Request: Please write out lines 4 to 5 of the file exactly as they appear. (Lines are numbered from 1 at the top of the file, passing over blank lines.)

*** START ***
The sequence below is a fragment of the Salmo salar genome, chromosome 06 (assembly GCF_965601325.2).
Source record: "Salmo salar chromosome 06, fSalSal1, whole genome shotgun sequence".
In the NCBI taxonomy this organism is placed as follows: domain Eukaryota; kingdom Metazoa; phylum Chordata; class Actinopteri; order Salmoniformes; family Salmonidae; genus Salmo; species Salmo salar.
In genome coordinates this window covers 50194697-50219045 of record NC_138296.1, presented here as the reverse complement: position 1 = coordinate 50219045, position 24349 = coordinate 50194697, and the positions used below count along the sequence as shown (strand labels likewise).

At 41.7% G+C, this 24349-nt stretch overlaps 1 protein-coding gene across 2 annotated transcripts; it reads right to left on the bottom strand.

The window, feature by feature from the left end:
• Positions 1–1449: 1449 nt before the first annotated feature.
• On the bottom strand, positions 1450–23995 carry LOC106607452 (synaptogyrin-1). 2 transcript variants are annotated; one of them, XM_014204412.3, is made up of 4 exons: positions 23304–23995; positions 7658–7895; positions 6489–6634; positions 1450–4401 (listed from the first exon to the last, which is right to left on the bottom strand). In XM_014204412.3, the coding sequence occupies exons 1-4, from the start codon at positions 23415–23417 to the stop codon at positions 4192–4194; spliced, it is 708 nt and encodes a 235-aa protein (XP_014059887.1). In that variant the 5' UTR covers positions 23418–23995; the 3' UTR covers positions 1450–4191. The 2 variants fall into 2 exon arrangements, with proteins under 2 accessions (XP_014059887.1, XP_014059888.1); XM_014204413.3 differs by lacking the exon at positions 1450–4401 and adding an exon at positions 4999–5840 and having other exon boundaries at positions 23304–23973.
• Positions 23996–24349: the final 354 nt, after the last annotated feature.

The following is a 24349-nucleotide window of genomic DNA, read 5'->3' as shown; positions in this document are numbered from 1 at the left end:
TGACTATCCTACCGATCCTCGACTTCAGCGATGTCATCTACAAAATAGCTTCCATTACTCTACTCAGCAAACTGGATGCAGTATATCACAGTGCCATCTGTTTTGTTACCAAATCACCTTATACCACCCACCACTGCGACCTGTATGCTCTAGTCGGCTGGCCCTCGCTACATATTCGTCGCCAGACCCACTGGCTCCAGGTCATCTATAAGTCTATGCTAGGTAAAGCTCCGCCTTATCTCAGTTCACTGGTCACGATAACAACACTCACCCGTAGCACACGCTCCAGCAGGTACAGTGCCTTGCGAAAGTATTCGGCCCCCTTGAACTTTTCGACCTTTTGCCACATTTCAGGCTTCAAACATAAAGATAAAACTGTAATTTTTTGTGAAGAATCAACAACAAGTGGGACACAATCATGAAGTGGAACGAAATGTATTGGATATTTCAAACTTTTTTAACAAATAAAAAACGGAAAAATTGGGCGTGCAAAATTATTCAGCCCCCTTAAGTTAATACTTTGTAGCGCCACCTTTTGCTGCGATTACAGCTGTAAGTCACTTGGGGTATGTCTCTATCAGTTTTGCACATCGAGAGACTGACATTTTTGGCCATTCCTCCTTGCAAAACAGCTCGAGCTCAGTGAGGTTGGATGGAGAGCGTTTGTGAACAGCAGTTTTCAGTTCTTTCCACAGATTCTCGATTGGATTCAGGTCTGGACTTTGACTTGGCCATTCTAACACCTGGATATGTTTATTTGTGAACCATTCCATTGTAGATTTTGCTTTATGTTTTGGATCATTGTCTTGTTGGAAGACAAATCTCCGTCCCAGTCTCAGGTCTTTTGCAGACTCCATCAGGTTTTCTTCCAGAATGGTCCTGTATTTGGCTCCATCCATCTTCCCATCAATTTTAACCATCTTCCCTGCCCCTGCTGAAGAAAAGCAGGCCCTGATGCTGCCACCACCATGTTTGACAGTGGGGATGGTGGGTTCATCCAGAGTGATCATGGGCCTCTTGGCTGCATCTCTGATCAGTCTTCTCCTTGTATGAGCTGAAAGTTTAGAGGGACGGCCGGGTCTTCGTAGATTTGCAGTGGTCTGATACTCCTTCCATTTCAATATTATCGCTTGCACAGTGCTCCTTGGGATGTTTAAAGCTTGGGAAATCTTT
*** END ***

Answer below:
In genome coordinates this window covers 50194697-50219045 of record NC_138296.1, presented here as the reverse complement: position 1 = coordinate 50219045, position 24349 = coordinate 50194697, and the positions used below count along the sequence as shown (strand labels likewise).

At 41.7% G+C, this 24349-nt stretch overlaps 1 protein-coding gene across 2 annotated transcripts; it reads right to left on the bottom strand.